The District of Houston (DOH) is currently doing an online survey in support of a retail, commercial and entertainment strategy to support further revitalization of its downtown area. The data from the survey will provide information that will help the DOH determine ways to attract new businesses as well as make downtown Houston a more attractive place for residents and visitors.
Houston Today spoke with DOH Director of Corporate Services Holly Brown about what the survey hopes to accomplish. “The survey is part of a larger retail, commercial, and entertainment strategy that Houston is having created by a consulting firm with grant funding from rural dividend to help inform investment opportunities in these sectors and encourage economic development. The survey may help identify gaps in services which can be highlighted in the report,” she said.
The last day to complete the survey is Sept. 15.
Economic development is one of five priorities in Houston’s 2019-2022 strategic plan. According to the plan, the DOH wants to broaden the base of economic employment, as the local economy is focused on forestry. The DOH wants to try to implement diversification to other types of employment to help combat against future changes to the forest industry.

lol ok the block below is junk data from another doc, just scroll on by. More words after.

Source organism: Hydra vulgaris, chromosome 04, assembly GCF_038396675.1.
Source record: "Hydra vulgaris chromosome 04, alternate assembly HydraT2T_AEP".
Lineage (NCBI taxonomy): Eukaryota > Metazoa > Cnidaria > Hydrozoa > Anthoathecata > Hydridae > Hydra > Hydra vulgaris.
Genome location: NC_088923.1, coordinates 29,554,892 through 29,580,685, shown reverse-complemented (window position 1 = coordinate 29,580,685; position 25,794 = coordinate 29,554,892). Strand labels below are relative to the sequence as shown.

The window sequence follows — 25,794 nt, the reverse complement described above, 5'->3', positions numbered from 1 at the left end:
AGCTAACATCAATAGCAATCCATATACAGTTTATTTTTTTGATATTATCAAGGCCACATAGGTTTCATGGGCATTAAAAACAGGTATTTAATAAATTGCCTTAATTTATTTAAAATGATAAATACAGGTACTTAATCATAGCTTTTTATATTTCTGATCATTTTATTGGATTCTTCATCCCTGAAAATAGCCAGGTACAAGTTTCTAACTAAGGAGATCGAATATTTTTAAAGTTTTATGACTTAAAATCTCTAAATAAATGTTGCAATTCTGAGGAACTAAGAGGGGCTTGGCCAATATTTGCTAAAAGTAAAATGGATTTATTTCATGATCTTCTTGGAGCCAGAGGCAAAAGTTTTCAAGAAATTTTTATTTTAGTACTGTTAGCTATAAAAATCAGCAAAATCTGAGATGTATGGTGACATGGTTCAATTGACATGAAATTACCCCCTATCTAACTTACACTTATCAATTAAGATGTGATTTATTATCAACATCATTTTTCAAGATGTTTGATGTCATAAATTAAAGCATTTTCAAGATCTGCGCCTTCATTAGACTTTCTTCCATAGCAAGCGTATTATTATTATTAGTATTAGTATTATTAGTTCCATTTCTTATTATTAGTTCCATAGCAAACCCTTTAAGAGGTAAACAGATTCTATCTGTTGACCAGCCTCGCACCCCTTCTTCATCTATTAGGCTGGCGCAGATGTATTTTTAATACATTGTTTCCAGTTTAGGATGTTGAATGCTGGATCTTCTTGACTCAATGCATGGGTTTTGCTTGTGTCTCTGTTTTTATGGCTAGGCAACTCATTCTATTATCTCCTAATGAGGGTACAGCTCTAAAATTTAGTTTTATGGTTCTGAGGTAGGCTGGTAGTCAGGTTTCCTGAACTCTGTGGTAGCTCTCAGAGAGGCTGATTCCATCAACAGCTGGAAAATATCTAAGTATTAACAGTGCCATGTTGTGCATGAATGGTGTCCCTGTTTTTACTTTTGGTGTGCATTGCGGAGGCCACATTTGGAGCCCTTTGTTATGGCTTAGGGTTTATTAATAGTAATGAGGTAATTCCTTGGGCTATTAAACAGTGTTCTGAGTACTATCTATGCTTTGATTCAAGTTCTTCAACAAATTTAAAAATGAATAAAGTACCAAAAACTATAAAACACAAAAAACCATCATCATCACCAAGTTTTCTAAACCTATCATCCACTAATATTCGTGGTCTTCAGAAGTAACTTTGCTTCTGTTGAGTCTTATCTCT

The other priorities in Houston’s strategic plan are asset management, infrastructure, emergency preparedness, and community sustainability.
The fact that the DOH is trying to move away from being solely dependent on the forestry industry could have something to do with the town’s troubles with sawmill closures in the past. In the spring of 2014, West Fraser announced the shutdown of its Houston Forest Products mill. The closure resulted in 225 job losses.
Just weeks ago, Canfor temporarily closed down the Houston mill for two weeks due to problems in southern B.C. caused by wildfire outbreaks.
A recent story from Lakes District News outlined potential for the province of B.C. to see a significant decrease in allowable annual cut (AAC), along with up to ten more sawmill closures in the near future according to a recent study by B.C. Forestry industry consultant Jim Girvan.
In the study, Girvan says that due to pressure on the government by environmentalist groups to stop logging in old-growth forests, the AAC could be cut by 1 million cubic metres on the coast, and 3 million in the Interior.
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